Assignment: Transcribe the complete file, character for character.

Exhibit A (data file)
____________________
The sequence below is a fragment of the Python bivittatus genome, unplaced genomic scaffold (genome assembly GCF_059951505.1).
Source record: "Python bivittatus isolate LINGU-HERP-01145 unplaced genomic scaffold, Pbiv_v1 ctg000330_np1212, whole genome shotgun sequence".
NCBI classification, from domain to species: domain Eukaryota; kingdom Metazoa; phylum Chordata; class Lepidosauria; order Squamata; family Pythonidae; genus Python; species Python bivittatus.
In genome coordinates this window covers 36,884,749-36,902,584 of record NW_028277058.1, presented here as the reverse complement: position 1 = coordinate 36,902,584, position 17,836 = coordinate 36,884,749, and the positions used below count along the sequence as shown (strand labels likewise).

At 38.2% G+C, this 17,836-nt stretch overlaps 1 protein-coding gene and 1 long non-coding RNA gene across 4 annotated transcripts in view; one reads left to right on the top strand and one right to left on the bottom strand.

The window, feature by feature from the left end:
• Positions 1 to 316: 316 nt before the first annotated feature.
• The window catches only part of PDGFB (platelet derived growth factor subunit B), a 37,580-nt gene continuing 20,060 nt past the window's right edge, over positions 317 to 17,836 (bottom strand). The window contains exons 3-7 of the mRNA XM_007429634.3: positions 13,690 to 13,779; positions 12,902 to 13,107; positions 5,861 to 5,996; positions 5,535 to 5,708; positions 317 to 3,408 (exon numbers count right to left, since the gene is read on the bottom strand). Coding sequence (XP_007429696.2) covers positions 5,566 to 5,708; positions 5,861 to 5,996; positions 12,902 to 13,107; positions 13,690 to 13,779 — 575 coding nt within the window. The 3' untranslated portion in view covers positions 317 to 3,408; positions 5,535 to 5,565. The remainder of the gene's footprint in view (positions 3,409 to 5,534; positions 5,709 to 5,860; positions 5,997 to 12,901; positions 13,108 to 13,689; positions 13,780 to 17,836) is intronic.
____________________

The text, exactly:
The sequence below is a fragment of the Python bivittatus genome, unplaced genomic scaffold (genome assembly GCF_059951505.1).
Source record: "Python bivittatus isolate LINGU-HERP-01145 unplaced genomic scaffold, Pbiv_v1 ctg000330_np1212, whole genome shotgun sequence".
NCBI classification, from domain to species: domain Eukaryota; kingdom Metazoa; phylum Chordata; class Lepidosauria; order Squamata; family Pythonidae; genus Python; species Python bivittatus.
In genome coordinates this window covers 36,884,749-36,902,584 of record NW_028277058.1, presented here as the reverse complement: position 1 = coordinate 36,902,584, position 17,836 = coordinate 36,884,749, and the positions used below count along the sequence as shown (strand labels likewise).

At 38.2% G+C, this 17,836-nt stretch overlaps 1 protein-coding gene and 1 long non-coding RNA gene across 4 annotated transcripts in view; one reads left to right on the top strand and one right to left on the bottom strand.

The window, feature by feature from the left end:
• Positions 1 to 316: 316 nt before the first annotated feature.
• The window catches only part of PDGFB (platelet derived growth factor subunit B), a 37,580-nt gene continuing 20,060 nt past the window's right edge, over positions 317 to 17,836 (bottom strand). The window contains exons 3-7 of the mRNA XM_007429634.3: positions 13,690 to 13,779; positions 12,902 to 13,107; positions 5,861 to 5,996; positions 5,535 to 5,708; positions 317 to 3,408 (exon numbers count right to left, since the gene is read on the bottom strand). Coding sequence (XP_007429696.2) covers positions 5,566 to 5,708; positions 5,861 to 5,996; positions 12,902 to 13,107; positions 13,690 to 13,779 — 575 coding nt within the window. The 3' untranslated portion in view covers positions 317 to 3,408; positions 5,535 to 5,565. The remainder of the gene's footprint in view (positions 3,409 to 5,534; positions 5,709 to 5,860; positions 5,997 to 12,901; positions 13,108 to 13,689; positions 13,780 to 17,836) is intronic.